Why not dream big?

Why not dream big?

“I am looking for a lot of men who have an infinite capacity to not know what can’t be done.”- Henry Ford

As children, we dream of being an astronaut, firefighter, or even President of the United States, and then we get older and realize that these are just…dreams.  You may have been asked the questions “What do you want to be?” or “What career do you want?” with greater frequency the older you became. The weight of these questions is obvious, and the repetition of this inquiry can cause a lot of anxiety and rushed decisions. At the ripe age of 18, you are forced to make a decision – go to college or start working (or both).

This is a situation a lot of people find themselves in. The reality is, in this world, this economy, in your life, with your different responsibilities and obligations, your career is going to change a lot over time. Your best bet in making decisions about your degree or major, and more importantly about your career, is to first think about your interests and second remember your dreams from childhood.

Interests and motivation
Your interests will drive your motivation and dedication to a job or career. You cannot ignore what sparks a fire in your heart, what keeps you motivated, and what kind of organizations make you love coming to work. If you are not interested in the subject matter of your work, doing it day-in and day-out is going to be a burden. Over time, this burden will impact your career and will often impact your life outside of work. Your motivation – what keeps you going, what keeps you interested – can change a typical “job” into a career you love.

Childhood dreams
I have come to realize something very important about those childhood dreams, which seem to dissipate as we get older and experience life; it is that as a child, you believe in infinite POSSIBILITIES. When you are five years old, telling people that you want to be the President of the United States, you aren’t thinking of all the reasons why it could not happen. You are simply reaching for a lofty accomplishment with an idealistic trust that you have what it takes to get there. The possibilities for your future accomplishments are exciting and unlimited.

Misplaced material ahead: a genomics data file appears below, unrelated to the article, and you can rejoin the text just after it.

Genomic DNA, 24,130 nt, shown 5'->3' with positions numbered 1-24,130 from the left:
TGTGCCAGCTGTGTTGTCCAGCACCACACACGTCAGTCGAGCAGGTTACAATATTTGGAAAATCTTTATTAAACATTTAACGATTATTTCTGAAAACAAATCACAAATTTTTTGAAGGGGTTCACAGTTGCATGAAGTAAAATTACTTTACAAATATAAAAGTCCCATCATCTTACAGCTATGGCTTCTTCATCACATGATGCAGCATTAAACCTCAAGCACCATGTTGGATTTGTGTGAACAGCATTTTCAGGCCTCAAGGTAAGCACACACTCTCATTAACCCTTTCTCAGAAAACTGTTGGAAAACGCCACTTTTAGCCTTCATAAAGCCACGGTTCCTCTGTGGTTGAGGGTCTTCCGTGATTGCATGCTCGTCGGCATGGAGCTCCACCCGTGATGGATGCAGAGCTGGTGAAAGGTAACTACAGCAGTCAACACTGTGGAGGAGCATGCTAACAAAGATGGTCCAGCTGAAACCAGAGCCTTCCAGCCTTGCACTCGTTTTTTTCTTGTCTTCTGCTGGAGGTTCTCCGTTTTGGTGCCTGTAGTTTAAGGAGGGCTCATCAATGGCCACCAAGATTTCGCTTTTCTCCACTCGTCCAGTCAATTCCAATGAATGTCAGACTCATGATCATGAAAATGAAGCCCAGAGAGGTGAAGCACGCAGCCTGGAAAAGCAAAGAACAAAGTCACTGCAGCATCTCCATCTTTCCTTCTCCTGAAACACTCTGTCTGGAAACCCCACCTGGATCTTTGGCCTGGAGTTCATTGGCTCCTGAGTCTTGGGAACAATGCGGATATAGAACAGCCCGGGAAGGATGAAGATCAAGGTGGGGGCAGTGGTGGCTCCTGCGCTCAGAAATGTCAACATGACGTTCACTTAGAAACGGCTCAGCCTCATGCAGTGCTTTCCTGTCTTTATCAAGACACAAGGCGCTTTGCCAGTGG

What I have seen in myself, and many of the college students I have advised over the years, is that the trust in ourselves to accomplish these goals begins to be overshadowed – overshadowed by all of the reasons why it can’t be done, or the time it will take to get there, or the distractions of life, family, or work. We lose the idealism of our five-year-old selves because life has taught us that lofty goals are unrealistic.  But what is really wrong with dreaming in this way?

I’d like to remind you that this five-year-old idealist is still inside, waiting to dream big, not adding any restrictions to what you can do. My advice: let that five-year-old out once in a while and see where they lead you.

Megan describes her current work in Outreach & Recruitment:

About the Author

Megan is currently an Admissions Counselor in the Center for Outreach & Recruitment. Prior to coming to CCA, Megan worked with student leaders at the University of Colorado at Boulder and the University of Texas at Arlington. Megan holds a B.A. in Sociology and Ethnic Studies from CU Boulder and is currently working on a Master of Science in Organization Leadership at Regis University.  

Comments

  1. Jean Habeck

    March 22, 2012

    Love, love this article…and the responses! I just got laid off from my “dream job”…and trying to reconnect w/what I want to do for the rest of my life. I have gone back to my roots of graphic design when I first started art school and now I’m updating my skills and hopefully I can find another “dream job” that balances my life! Great job on the article…

  2. Marlene Banuelos

    February 12, 2012

    Love how Megan reminds us of our dreams we had when we were kids. Yet as grown ups, some of us keep dreaming big which for some reason the majority of the people think it’s just a dream and that’s it. But Megan has given those big dreamers a big thumbs up and a reminder that nothing is impossible. Even if you just want to start working right after college, if that is the job that makes you happy, then go for it, but Megan has also reminded us that here at CCA the administrators really support the students, and not only that but can help us financially. So live those big dreams and don’t let anyone step on them because you can do it.